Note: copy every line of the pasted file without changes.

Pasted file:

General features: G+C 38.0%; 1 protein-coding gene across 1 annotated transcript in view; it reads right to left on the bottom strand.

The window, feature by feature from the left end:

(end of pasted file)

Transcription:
General features: G+C 38.0%; 1 protein-coding gene across 1 annotated transcript in view; it reads right to left on the bottom strand.

The window, feature by feature from the left end: